Abstract: SA-PO779

Patient Characteristics Associated with the In-Center Hemodialysis Consumer Assessment of Healthcare Providers and Systems (ICH CAHPS) Scores

Session Information

Category: Dialysis

  • 601 Standard Hemodialysis for ESRD

Authors

  • Dad, Taimur, Tufts Medical Center, Boston, Massachusetts, United States
  • Tighiouart, Hocine, Tufts Medical Center, Boston, Massachusetts, United States
  • Grobert, Megan, Dialysis Clinic Inc, Boston, Massachusetts, United States
  • Lacson, Eduardo K., Tufts Medical Center, Boston, Massachusetts, United States
  • Meyer, Klemens B., Tufts Medical Center, Boston, Massachusetts, United States
  • Miskulin, Dana, Tufts Medical Center, Boston, Massachusetts, United States
  • Weiner, Daniel E., Tufts Medical Center, Boston, Massachusetts, United States
  • Richardson, Michelle M., Tufts Medical Center, Boston, Massachusetts, United States
Background

The In-Center Hemodialysis Consumer Assessment of Healthcare Providers and Systems (ICH CAHPS) Survey is a mandatory assessment of patient experience of ICH patients. To better understand performance on this quality metric, we evaluated patient characteristics associated with high ICH CAHPS scores.

Methods

Cross-sectional analysis of ICH CAHPS scores in 2012 to all ICH patients in Dialysis Clinic, Inc (DCI) facilities. Eligibility criteria determined by AHRQ included > 18 years old and received dialysis at the current facility for > 3 months. Measures include patient-level demographic, clinical, laboratory, and functional characteristics. Outcomes include “top box” scores for the three global rating scores for the nephrologist, dialysis facility staff, and dialysis facility and three composite scores ‘Nephrologists’ Communication and Caring’ (Comm), ‘Quality of Dialysis Center Care and Operations’ (Qual), and ‘Providing Information to Patients’ (Info). “Top box” was defined by AHRQ as >8 for global rating scores (scale 0-10 with 10 being the best) and either “Always” (from Always, Usually, Sometimes, Never) or “Yes” (from Yes, No) answer choice to questions within each composite.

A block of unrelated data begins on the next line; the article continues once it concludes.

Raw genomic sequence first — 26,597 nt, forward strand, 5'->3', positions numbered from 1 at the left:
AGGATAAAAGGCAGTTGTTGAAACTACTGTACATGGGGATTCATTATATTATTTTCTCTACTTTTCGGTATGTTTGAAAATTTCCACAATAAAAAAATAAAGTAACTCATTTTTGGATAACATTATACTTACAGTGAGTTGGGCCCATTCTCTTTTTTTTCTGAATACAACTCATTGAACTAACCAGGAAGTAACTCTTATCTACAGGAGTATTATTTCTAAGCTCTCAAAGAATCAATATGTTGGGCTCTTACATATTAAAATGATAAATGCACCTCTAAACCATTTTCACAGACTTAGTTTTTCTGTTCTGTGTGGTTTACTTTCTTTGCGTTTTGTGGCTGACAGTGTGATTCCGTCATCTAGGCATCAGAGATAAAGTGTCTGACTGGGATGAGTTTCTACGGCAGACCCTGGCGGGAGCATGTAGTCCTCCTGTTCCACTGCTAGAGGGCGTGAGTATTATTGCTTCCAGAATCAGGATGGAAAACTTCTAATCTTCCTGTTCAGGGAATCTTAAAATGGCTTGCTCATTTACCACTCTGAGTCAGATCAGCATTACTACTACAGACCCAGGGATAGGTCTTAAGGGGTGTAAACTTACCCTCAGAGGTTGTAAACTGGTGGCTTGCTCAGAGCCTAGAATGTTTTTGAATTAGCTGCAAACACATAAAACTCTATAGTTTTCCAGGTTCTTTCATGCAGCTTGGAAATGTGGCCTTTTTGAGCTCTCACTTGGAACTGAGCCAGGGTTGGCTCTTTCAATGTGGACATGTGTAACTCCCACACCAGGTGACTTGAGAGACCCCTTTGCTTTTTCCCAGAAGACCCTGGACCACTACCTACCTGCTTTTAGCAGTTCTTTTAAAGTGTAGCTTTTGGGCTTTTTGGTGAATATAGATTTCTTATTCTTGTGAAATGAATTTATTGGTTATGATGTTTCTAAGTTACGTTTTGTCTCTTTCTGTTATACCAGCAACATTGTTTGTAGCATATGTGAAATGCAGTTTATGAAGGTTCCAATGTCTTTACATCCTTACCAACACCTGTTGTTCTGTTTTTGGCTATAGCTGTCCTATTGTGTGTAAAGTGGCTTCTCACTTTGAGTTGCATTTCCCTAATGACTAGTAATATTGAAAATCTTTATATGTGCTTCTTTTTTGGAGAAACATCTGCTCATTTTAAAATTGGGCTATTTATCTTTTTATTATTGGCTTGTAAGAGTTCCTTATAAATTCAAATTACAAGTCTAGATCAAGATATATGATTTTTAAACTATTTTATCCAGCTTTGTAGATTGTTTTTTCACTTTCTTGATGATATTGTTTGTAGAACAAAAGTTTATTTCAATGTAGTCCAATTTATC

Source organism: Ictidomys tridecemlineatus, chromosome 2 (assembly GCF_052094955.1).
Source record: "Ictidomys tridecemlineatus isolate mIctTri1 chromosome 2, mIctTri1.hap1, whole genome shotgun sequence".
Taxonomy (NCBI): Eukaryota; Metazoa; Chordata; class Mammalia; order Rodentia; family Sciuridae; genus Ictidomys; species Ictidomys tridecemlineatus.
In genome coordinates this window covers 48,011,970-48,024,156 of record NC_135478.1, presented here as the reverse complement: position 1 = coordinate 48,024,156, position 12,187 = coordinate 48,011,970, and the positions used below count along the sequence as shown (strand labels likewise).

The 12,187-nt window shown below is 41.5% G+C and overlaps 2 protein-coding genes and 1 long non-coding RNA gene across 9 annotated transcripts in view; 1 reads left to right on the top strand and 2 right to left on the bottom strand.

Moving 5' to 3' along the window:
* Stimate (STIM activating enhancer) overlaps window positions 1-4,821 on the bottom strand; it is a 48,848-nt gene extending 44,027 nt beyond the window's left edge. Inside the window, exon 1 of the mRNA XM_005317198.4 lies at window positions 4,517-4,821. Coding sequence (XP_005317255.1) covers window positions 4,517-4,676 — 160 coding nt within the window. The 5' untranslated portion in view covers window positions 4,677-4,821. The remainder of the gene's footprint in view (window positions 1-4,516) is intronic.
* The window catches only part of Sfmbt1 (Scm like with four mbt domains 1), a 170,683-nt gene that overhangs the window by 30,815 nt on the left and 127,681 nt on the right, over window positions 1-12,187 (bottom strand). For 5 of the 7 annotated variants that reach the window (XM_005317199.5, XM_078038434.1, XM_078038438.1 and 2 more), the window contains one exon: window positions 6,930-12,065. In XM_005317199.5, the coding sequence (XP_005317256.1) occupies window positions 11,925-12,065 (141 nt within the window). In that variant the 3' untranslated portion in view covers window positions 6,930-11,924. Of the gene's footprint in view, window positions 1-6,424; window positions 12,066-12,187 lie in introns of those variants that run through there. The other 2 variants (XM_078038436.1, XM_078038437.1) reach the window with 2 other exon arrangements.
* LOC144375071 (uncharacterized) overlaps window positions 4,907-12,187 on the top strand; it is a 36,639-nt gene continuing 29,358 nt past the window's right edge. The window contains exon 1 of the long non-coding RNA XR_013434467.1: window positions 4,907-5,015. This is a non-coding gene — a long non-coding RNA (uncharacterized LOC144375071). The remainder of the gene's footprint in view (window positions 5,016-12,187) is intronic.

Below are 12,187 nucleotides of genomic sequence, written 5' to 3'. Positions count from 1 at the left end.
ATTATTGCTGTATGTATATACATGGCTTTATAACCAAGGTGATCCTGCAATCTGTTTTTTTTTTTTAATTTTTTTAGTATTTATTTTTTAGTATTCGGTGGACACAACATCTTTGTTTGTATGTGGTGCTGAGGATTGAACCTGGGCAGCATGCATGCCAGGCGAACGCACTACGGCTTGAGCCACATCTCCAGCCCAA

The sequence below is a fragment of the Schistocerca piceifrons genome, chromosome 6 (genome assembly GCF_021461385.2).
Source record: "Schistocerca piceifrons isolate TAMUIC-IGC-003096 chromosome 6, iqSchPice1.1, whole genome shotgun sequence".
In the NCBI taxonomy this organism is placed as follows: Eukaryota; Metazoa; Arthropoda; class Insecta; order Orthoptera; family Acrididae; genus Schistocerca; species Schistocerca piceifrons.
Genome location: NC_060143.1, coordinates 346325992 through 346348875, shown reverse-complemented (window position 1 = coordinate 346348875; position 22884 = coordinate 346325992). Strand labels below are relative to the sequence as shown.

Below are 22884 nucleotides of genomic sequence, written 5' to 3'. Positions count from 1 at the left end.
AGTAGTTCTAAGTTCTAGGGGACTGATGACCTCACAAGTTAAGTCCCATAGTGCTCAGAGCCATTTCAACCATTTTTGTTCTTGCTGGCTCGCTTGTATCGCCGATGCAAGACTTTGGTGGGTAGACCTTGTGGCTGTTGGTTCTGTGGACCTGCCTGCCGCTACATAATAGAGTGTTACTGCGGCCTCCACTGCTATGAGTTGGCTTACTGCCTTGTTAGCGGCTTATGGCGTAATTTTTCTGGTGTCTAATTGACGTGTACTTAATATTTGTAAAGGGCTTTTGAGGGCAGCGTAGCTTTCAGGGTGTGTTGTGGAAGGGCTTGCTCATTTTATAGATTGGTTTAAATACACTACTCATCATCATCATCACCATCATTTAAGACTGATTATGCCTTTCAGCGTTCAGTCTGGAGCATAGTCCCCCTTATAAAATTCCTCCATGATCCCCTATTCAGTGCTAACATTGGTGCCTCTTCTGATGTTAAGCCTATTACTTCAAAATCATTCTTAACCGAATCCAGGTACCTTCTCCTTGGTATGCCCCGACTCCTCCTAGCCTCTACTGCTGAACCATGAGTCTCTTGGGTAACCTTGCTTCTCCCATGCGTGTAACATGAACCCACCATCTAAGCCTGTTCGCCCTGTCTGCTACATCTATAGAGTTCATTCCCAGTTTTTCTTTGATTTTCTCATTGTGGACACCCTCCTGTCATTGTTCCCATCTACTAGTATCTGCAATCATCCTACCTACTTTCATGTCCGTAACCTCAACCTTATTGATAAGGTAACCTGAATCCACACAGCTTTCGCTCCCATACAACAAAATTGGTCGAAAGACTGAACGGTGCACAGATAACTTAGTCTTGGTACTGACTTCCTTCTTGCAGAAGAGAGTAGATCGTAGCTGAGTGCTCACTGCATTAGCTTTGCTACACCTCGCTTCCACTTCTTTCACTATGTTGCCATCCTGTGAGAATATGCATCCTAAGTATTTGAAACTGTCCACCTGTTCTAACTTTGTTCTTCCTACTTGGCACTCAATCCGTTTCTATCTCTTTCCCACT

Results

Among 11,055 eligible patients, 4,514 (41%) returned the survey or completed it by phone. In random intercept multivariable logistic models which accounted for dialysis facility effect, older age and lower education were consistently associated with higher odds of top box scores for all three global ratings. Among composite outcomes, higher Kt/V (Comm), lower education (Qual), and being active on the transplant list (Info) were associated with higher odds of top box scores. Shortened treatments were associated with lower odds for a top box score for all global ratings and the Comm composite. Results were similar after imputing missing predictor data.

Conclusion

Older age and lower educational level were associated with higher global rating scores while higher Kt/V, lower educational level, and being active on the kidney transplant list were associated with higher composite scores. Our findings raise concern about dialysis facility scores being influenced by patient case-mix with associated expectations of care experience.

Funding

  • Other NIH Support